Where the Sun Rises - Wacker Chemie AG


Where the Sun Rises

Another reason to celebrate: for 20 years now, Chief Fire Officer Detlev Dreistein from the Burghausen Plant Fire Department has been dedicated to the welfare of orphans in Kenya. And there is still plenty on his agenda.

Chief Fire Officer Detlev Dreistein at the Plant Fire Department workshop in Burghausen.

“There are tablets against malaria,” says Detlev Dreistein, “but there is nothing you can do when you’ve been bitten by the Kenya bug.” And he knows what he’s talking about. In 1985 he went on a diving holiday in Kenya, and since then, the country and its people have become part of his life.

His tour guide took care of street children. Dreistein only discovered this years later. He then he did what a WACKER firefighter always does: help. And help was urgently needed after Leila, the tour guide, was given a large piece of land by a wealthy hotel owner. An orphanage with dormitories and a recreation room called “Children of the Rising Sun Home” was built there – not a mud hut, but a solid building made of coral stone and cement with a tin roof.

Funds are needed not only for the upkeep of the orphanage, but also for child care. Detlev Dreistein’s main task in Germany is to find people willing to sponsor the orphanage or to join the child sponsorship program – €62 a year covers a child’s basic needs. In February every year, he organizes a trip to Kenya for interested parties and supporters. “I travel with a group of eleven or twelve people and show them the country off the beaten track – far from the usual tourist routes,” explains the fifty-eight year old.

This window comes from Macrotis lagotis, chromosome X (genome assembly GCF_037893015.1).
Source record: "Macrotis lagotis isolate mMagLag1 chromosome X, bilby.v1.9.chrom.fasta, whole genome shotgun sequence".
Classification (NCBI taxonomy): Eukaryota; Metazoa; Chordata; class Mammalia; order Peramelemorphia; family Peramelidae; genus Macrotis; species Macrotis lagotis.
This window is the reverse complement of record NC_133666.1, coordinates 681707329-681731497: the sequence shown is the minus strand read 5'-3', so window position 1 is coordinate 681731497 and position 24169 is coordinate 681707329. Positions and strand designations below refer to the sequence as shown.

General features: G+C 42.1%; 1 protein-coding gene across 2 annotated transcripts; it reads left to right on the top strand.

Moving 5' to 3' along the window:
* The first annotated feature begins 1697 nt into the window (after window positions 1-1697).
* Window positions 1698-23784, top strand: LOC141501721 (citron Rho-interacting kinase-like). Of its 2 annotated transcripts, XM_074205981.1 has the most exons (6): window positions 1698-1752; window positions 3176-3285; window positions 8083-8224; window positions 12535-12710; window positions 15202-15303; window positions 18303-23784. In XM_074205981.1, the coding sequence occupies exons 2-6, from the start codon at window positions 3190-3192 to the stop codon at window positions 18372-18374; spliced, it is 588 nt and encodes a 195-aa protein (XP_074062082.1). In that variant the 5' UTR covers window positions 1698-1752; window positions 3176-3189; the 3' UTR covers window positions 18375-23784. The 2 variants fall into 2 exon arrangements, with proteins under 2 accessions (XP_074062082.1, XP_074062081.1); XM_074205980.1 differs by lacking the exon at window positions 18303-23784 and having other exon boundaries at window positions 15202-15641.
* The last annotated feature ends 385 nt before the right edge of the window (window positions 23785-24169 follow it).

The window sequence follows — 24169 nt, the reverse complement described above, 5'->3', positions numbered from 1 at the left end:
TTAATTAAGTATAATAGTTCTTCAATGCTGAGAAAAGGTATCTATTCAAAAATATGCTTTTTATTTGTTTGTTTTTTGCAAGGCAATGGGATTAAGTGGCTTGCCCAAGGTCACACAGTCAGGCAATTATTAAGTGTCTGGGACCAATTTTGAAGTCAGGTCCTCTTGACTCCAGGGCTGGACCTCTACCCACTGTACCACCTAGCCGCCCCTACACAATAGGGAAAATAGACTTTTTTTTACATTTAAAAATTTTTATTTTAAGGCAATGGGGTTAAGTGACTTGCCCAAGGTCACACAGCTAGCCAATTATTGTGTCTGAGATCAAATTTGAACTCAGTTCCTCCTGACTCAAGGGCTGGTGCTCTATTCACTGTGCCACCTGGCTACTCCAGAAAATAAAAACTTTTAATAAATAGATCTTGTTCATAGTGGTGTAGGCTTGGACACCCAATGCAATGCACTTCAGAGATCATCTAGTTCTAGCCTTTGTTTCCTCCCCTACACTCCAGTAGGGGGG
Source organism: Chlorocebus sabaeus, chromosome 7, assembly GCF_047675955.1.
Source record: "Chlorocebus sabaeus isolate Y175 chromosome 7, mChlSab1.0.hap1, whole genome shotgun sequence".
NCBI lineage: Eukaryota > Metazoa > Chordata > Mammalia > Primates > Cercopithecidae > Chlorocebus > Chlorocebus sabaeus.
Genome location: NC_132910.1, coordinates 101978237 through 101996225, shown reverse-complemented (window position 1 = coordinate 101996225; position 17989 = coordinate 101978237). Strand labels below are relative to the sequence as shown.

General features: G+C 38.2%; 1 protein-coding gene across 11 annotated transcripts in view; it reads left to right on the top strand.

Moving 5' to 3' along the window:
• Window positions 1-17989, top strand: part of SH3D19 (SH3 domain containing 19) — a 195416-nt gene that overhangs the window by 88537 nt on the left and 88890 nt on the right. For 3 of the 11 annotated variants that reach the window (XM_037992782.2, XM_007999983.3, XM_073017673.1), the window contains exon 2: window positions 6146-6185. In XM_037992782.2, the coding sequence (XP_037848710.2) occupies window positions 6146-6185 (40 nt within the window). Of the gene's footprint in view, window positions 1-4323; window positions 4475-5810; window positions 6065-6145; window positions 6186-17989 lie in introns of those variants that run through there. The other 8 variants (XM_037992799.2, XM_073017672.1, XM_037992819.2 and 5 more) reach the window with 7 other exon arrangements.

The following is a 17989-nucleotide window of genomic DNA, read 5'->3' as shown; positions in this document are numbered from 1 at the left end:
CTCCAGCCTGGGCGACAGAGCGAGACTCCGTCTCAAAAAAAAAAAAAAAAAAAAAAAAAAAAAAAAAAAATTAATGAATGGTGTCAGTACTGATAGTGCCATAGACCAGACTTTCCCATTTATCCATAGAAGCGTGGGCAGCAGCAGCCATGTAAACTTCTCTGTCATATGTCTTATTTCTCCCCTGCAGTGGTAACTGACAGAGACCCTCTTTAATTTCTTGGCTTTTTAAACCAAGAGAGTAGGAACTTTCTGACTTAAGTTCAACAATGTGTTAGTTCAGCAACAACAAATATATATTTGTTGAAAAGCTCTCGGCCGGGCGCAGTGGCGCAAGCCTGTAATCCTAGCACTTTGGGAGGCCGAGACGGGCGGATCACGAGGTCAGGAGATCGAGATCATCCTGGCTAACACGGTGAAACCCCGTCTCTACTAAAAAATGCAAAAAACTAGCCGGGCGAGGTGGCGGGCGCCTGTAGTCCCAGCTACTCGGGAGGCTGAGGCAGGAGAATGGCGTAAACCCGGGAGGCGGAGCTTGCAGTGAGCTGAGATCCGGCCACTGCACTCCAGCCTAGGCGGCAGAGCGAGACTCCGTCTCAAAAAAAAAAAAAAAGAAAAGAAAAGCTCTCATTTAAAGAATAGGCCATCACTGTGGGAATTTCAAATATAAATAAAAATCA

Thanks to donations, there’s plenty to eat: pupils from the “Children of the Rising Sun Home” school with Detlev Dreistein, who has been organizing sponsors for the orphanage and for the children for 20 years.

Dreistein has served as a guardian to his ward Abdi in Kenya since 1994. At the age of ten, terrified that he would suffer the same fate as his sister who was maimed and forced to beg by their father, Abdi fled his home. It took a long time before Abdi learned to trust again; but his carers’ patience paid off. “Today he works as a cook,” relates Detlev Dreistein, emphasizing that all the children at the “Children of the Rising Sun Home” not only receive an education, but also a job – mostly as cooks, hotel staff or gardeners. Some who complete their primary education go on to college, which costs around €1000 a year per child. The money is a good investment: one of the boys became an architect while one girl qualified as a chemical laboratory technician.

The “Children of the Rising Sun Home” has grown slowly but steadily over the years. Currently, it houses 70 orphans, runs a primary school attended by 750 children and provides a kindergarten with 300 places. Additionally, there is a sewing school with eleven sewing machines and a computer school equipped with 21 computers. There is a green house and an orchard with 300 fruit trees which the children water using the orphanage’s own borehole water. “The political situation in Kenya is my only worry,” says Dreistein. There have recently been isolated attacks which jeopardize tourism – and as a consequence the livelihood of many Kenyans.

Detlev Dreistein will go into semi-retirement in April 2016. He already has definite plans for that time: “I am first going to do the Santiago de Compostela pilgrimage and then travel to South America on a container ship. Finally I want to settle in Kenya.” He then wants to care for the Rising-Sun orphans on a permanent basis. What are his reasons? “I don’t want to just disappear without a trace one day,” says Detlev Dreistein, “I want to leave a legacy. Some people do this through their children. But I don’t have any children of my own. That is why I am committed to helping these children in Kenya.

You will find more information on the “Children of the Rising Sun Home” at this website: www.children-of-the-rising-sun.org